Vitamin B3 (Niacin, Nicotinic Acid) is the vitamin that aids in the metabolism of sugars, fats and proteins. The vitamin also promotes circulation and reduces high cholesterol levels. If a martial artist is deficient in B3 they will see weakness during training and in severe cases anxiety and even dementia.

Daily adult amount is 14 mg.

Optimal sources of B3 include avocados, dates, mangos and peaches. Vegetables full of B3 are artichokes, corn, mushrooms, okra, peas, potatoes, pumpkin and squash. Nuts will include peanuts and sunflower seeds. Proteins with B3 are beef, chicken breast, salmon, tuna, lamb, pork and turkey breast.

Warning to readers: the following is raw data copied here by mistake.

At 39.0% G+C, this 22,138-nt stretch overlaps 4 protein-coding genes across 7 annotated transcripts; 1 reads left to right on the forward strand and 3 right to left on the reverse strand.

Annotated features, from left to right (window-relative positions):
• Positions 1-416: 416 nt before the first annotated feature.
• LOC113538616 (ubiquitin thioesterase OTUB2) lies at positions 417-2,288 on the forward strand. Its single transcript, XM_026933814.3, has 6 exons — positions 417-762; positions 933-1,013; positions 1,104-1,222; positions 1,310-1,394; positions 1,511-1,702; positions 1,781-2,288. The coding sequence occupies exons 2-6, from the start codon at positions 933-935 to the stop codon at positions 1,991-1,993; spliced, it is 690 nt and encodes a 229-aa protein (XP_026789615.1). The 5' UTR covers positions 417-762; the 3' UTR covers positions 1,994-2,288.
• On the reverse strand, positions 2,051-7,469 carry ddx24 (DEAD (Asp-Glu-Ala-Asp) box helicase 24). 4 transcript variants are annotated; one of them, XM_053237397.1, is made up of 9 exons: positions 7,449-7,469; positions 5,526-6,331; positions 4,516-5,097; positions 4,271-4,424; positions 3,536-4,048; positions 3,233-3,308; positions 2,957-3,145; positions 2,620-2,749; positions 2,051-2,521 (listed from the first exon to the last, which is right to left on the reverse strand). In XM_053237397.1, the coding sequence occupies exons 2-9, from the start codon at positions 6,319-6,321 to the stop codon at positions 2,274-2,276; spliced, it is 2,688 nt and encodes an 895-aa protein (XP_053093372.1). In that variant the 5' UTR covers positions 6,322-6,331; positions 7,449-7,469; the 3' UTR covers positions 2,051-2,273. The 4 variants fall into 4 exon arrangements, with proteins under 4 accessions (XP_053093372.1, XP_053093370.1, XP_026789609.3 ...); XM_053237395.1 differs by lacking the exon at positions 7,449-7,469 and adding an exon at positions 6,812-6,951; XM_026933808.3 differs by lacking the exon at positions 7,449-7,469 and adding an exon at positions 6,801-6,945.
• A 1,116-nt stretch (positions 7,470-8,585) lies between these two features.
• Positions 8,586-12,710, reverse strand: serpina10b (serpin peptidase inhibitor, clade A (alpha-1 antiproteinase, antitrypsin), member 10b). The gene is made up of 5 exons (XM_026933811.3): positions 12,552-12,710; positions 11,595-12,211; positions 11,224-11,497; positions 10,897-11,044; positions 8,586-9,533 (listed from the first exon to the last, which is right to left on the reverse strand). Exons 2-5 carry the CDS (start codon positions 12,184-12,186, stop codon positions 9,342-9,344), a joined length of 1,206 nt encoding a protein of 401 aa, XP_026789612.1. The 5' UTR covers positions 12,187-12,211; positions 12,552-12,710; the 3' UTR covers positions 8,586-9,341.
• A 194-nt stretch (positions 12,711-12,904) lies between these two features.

Vitamin B5 (Pantothenic Acid) helps process vitamins, builds cells, helps fight infections and aids in developing our central nervous system. Additionally, B3 helps release energy from carbohydrates. B5 helps optimize and maintaining a high level of endurance in training.

Daily dose 5 mg.

Fruit sources of B5 include avocados, raspberries, grapefruits and watermelon. Vegetables include broccoli, brussel sprouts, corn, mushrooms, potatoes, pumpkin, squash and sweet potato.  Nuts will include chestnuts, buckwheat, sunflower seeds and rye. Proteins rich in B5 are goat milk, lamb, turkey breast, veal and yogurt.

 

Vitamin B6 (Pyridoxine) serves as the building block of protein. It aids production of antibodies, reduces muscle spasms and leg cramps. B6 helps maintain nerve function and balance sodium. A deficiency of B6 can result in anemia, hindering the body’s cardiovascular capabilities in training and leaving you fatigued and unable to tap into your full abilities.